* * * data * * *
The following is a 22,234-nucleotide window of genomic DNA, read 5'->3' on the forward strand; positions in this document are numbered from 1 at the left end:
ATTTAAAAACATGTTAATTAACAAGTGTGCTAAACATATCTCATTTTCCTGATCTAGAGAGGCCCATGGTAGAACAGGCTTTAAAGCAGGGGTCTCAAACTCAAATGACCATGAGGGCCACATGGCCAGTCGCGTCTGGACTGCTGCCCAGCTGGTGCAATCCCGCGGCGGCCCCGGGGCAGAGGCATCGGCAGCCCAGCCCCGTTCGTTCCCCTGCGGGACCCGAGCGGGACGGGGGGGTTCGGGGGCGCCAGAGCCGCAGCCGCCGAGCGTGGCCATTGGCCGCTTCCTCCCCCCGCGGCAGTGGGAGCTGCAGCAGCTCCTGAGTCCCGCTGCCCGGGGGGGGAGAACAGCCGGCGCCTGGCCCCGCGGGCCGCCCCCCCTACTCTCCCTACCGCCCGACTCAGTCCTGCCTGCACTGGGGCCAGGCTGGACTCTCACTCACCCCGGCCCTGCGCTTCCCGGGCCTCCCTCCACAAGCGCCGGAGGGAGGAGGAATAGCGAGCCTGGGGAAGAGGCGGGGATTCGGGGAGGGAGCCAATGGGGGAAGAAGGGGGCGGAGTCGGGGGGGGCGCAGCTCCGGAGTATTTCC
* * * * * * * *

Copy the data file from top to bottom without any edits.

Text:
The following is a 22,234-nucleotide window of genomic DNA, read 5'->3' on the forward strand; positions in this document are numbered from 1 at the left end:
ATTTAAAAACATGTTAATTAACAAGTGTGCTAAACATATCTCATTTTCCTGATCTAGAGAGGCCCATGGTAGAACAGGCTTTAAAGCAGGGGTCTCAAACTCAAATGACCATGAGGGCCACATGGCCAGTCGCGTCTGGACTGCTGCCCAGCTGGTGCAATCCCGCGGCGGCCCCGGGGCAGAGGCATCGGCAGCCCAGCCCCGTTCGTTCCCCTGCGGGACCCGAGCGGGACGGGGGGGTTCGGGGGCGCCAGAGCCGCAGCCGCCGAGCGTGGCCATTGGCCGCTTCCTCCCCCCGCGGCAGTGGGAGCTGCAGCAGCTCCTGAGTCCCGCTGCCCGGGGGGGGAGAACAGCCGGCGCCTGGCCCCGCGGGCCGCCCCCCCTACTCTCCCTACCGCCCGACTCAGTCCTGCCTGCACTGGGGCCAGGCTGGACTCTCACTCACCCCGGCCCTGCGCTTCCCGGGCCTCCCTCCACAAGCGCCGGAGGGAGGAGGAATAGCGAGCCTGGGGAAGAGGCGGGGATTCGGGGAGGGAGCCAATGGGGGAAGAAGGGGGCGGAGTCGGGGGGGGCGCAGCTCCGGAGTATTTCC